Art on the go
By Scott Nishimura
Globe-trekking artists augment their business with travel and foodie tours
Niki Gulley and Scott Williams knew they had to give their art businesses a boost when the recession of 2008 hit. The couple — Gulley is a painter specializing in landscapes; Williams is a landscape photographer — turned to an idea from art students at Gulley’s studio.
“‘Why don’t you teach, and we’ll travel with you,’” Gulley recalls her students asking. Since then, Gulley and Williams have run 50 tours worldwide — taking artists and photographers to destinations such as Venice, where the couple and 12 students spent several days in February, melding painting and photography instruction with food, wine and sightseeing.
The result of what Williams calls “the need for another outlet” has turned into a robust business of its own called Art Treks, with the couple estimating they’ve hosted as many as 250 participants on the tours since 2009. Some customers have joined them four or five times.
Gulley and Williams, who live in a home and studio they built near Dallas’ Lakewood neighborhood, exhibit their works on a small circuit of juried shows annually, including Art in the Square, Richardson’s Cottonwood Art Festival and Fort Worth’s Main St. Arts Festival. They also hit shows in The Woodlands, Texas; St. Louis and Kansas City, Missouri; Wisconsin; and Ohio. “Whenever we get in,” Williams says of the jury process.
The couple will be among 200 exhibitors at Southlake’s 2023 Art in the Square, April 28-30. Gulley created the show’s logo this year, and Williams is one of seven “featured artists” being honored.
Both have been in the business of art for years. “I sold my first painting over 25 years ago,” Gulley says. Williams has been a photographer for 30 years.
Gulley, who grew up in Illinois, began painting in elementary school, took art classes and later moved to Dallas, where she majored in advertising, with a minor in art at Southern Methodist University. While working as an art director at a magazine in Dallas, she began painting again in her free time. She quit her job 20 years ago and became a full-time artist, using vivid colors to create impressionist landscapes. She’s shown at galleries in New York; Palm Beach, Florida; Vail, Colorado; San Diego; and Santa Fe, as well as Austin and Fredericksburg. Gulley also taught classes for 12 years out of her studio.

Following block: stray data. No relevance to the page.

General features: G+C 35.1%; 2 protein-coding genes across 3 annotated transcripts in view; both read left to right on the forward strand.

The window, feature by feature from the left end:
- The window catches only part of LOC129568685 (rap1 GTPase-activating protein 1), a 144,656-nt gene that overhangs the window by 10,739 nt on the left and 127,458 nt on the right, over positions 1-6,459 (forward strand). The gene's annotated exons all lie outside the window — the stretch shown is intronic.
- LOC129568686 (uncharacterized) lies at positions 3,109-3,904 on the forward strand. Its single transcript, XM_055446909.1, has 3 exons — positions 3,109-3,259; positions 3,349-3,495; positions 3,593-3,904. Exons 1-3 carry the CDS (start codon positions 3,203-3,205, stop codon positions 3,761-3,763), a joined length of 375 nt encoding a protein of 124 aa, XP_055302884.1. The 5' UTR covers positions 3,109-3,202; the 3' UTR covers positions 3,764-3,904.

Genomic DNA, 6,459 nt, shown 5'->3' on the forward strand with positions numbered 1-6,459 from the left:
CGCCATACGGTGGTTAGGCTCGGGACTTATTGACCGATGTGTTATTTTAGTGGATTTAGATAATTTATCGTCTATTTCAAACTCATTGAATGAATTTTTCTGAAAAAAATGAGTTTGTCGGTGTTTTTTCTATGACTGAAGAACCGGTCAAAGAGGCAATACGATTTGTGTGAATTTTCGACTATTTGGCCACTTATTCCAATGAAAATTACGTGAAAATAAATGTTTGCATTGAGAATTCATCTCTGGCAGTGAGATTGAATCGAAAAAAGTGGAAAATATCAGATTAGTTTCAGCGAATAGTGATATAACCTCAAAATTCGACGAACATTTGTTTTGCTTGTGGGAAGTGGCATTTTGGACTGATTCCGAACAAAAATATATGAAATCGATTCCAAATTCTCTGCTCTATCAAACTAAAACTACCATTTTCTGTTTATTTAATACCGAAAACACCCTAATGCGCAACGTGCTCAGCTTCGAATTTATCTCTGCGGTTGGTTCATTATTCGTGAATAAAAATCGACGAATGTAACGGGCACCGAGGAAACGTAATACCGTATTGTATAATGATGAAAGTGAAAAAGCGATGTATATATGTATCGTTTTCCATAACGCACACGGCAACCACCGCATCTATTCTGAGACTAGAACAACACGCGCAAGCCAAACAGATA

Williams grew up in New York and left in 1977 to join a relative in Beaumont and enjoy better weather. He studied at Richland College in Dallas and at the University of Texas at Arlington, where he majored in business management, with a minor in photography.
Williams at one point thought he might become a physician. “I took a photo class to break up all the sciences,” he says. “I needed a break. Medical school fell by the wayside.” A connection asked if he would photograph some buildings. “They uttered the words that changed my life: ‘Can I pay you?’”
The couple’s tour business has steadily grown, despite an 18-month hiatus during COVID-19. They host an annual reunion for participants at their home, which they built eight years ago.
Early on, the tours focused on art and photography. The couple added food and sightseeing to satisfy customer requests for a broader experience. Gulley and Williams lovingly curate each travel experience, which typically includes 12 students at a time. February’s trip was the 12th time they’ve visited Venice.
Participants bring their own gear and supplies, and skill levels vary widely. It’s not unusual for a photography student to bring just a smartphone to shoot with, Williams says. “We’ve had everything from people who bring a high-end point-and-shoot to a Batman belt with eight or 10 lenses.”
“We can work with everyone,” Gulley says.
Gulley and Williams also have added trips that focus only on food and wine, built around custom chef-prepared meals, wine and cheese tastings, and trips to vineyards. “Some [trekkers] are asking to go to places we did a few years ago,” Gulley says.